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New evidence that flushing your toilet with the lid up is a public health hazard

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A study of lid-less toilets in hospitals confirms that toilets are little volcanoes of bacteria.

A study of lid-less toilets in hospitals has revealed an uncomfortable truth that could apply to us all: Flushing the toilet with the lid up sprays a fine mist of bacteria-laden water into the air, which can settle on every surface on the bathroom, including your toothbrush.

It's a process long known to hygiene experts, and it's called aerosolization. Mythbusters did a segment on it and concluded that while toilets with lids up do spray water all over the bathroom, the risk associated with this process was negligible.

This newest study suggests that's not the case when anyone using the toilet is sick, however, as in a hospital setting. Specifically, elderly individuals carrying the bacterium C. difficile might transmit it through lidless flushes. C. difficile infections are on the rise; this might be one reason why.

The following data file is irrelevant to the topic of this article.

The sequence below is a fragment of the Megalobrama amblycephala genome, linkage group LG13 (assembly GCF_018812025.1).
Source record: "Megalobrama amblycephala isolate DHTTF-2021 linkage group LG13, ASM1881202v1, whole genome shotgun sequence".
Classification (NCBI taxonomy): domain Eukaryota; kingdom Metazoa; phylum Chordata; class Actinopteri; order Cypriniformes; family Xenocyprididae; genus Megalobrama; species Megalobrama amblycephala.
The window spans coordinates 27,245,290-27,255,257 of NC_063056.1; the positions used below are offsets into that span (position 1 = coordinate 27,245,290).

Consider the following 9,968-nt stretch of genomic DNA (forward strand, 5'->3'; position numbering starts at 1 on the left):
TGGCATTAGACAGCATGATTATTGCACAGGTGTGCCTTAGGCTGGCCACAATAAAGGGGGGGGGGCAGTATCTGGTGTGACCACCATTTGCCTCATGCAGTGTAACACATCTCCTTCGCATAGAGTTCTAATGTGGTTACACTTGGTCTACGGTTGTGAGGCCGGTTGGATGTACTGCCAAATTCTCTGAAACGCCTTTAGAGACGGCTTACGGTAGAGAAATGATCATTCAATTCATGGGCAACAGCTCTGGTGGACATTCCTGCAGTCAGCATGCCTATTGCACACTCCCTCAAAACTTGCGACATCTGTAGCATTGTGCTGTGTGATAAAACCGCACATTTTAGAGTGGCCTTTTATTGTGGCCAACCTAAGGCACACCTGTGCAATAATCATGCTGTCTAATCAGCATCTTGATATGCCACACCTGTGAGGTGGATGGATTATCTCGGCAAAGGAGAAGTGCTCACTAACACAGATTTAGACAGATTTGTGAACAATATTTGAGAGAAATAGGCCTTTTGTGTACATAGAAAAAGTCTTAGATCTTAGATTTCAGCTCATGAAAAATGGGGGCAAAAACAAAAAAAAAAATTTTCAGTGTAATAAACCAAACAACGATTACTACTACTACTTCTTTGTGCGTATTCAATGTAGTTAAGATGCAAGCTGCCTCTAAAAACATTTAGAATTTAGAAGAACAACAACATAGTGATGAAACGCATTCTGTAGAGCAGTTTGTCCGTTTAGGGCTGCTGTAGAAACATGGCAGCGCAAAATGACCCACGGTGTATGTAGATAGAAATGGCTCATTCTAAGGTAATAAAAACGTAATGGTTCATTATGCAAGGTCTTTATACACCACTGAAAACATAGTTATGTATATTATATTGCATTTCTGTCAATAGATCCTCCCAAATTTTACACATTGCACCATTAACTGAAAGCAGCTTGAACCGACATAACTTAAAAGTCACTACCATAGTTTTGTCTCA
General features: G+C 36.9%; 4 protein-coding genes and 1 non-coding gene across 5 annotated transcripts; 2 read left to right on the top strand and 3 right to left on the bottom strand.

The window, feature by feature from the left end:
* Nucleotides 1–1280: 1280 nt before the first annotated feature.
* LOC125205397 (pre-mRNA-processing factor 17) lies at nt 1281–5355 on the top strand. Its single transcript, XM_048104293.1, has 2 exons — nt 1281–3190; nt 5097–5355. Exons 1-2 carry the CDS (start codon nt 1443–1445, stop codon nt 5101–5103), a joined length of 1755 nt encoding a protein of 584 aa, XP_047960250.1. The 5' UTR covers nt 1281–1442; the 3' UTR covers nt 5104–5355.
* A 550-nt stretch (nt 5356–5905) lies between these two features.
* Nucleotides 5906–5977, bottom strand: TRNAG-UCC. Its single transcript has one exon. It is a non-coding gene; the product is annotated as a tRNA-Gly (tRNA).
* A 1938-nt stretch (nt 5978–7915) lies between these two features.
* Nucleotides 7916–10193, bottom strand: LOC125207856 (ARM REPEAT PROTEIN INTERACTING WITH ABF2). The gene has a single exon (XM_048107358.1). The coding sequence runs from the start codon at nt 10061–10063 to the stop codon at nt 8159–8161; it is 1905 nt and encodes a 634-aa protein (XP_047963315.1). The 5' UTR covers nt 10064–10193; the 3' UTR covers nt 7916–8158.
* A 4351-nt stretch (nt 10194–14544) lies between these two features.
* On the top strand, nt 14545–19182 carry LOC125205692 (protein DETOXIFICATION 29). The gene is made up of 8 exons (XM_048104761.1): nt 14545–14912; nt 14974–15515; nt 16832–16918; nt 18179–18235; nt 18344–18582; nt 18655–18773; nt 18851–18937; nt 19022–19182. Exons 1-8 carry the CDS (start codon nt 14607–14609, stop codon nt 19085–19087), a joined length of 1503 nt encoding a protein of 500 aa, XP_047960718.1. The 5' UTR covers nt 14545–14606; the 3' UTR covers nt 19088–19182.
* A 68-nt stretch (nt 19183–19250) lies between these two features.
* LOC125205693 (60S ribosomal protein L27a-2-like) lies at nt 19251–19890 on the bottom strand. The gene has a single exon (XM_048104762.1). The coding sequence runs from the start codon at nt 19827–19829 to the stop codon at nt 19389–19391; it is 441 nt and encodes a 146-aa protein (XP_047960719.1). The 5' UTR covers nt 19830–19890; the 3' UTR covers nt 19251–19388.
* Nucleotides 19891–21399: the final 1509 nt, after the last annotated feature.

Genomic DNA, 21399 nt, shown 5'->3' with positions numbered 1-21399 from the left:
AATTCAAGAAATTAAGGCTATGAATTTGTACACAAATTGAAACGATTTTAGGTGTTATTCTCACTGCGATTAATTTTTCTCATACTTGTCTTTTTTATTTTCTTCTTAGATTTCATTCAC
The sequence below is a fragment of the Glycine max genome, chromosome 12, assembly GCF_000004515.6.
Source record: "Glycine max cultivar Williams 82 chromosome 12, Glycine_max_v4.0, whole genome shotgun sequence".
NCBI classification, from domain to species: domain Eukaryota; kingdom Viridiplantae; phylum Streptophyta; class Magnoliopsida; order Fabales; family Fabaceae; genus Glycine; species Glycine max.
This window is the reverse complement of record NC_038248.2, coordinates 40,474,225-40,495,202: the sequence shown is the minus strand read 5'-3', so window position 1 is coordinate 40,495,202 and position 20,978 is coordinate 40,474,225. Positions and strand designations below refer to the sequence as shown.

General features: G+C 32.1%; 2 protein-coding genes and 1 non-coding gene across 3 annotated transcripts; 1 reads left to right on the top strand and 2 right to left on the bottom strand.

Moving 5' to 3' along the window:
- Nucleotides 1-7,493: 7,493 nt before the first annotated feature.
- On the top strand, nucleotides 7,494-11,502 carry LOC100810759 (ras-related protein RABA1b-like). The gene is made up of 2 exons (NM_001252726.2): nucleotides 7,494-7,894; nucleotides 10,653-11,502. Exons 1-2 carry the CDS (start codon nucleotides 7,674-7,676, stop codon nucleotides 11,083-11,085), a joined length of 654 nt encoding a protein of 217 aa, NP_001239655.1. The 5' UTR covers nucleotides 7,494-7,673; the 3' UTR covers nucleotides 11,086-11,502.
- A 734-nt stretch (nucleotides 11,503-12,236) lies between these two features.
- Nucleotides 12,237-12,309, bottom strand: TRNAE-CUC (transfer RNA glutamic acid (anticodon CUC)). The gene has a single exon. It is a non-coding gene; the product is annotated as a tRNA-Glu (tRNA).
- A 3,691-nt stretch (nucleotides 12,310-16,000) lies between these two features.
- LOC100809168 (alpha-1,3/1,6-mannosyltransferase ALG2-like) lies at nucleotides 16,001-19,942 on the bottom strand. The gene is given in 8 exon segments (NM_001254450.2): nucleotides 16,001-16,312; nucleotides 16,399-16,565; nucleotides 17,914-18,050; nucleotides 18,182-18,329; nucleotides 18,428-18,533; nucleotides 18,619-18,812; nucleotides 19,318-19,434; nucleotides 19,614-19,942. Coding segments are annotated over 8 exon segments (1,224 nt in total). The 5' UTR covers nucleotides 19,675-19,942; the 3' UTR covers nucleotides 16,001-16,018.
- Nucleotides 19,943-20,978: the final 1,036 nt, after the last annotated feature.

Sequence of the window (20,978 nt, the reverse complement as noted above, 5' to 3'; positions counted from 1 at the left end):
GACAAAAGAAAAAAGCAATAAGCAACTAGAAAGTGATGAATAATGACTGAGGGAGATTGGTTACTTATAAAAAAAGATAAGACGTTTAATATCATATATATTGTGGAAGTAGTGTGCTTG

Photo: Jim Fischer

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Christopher Mims

Contributing Editor

Contributing Editor Christopher Mims has written for Scientific American, WIRED, Popular Science, Fast Company, Good, Discover, Slate, Technology Review, Nature and the Nicholas Institute for Environmental Policy Solutions at Duke University. Formerly, he was an editor at Scientific American, Grist and Seed. He is based in Washington, D.C. Follow him on Twitter. Disclosure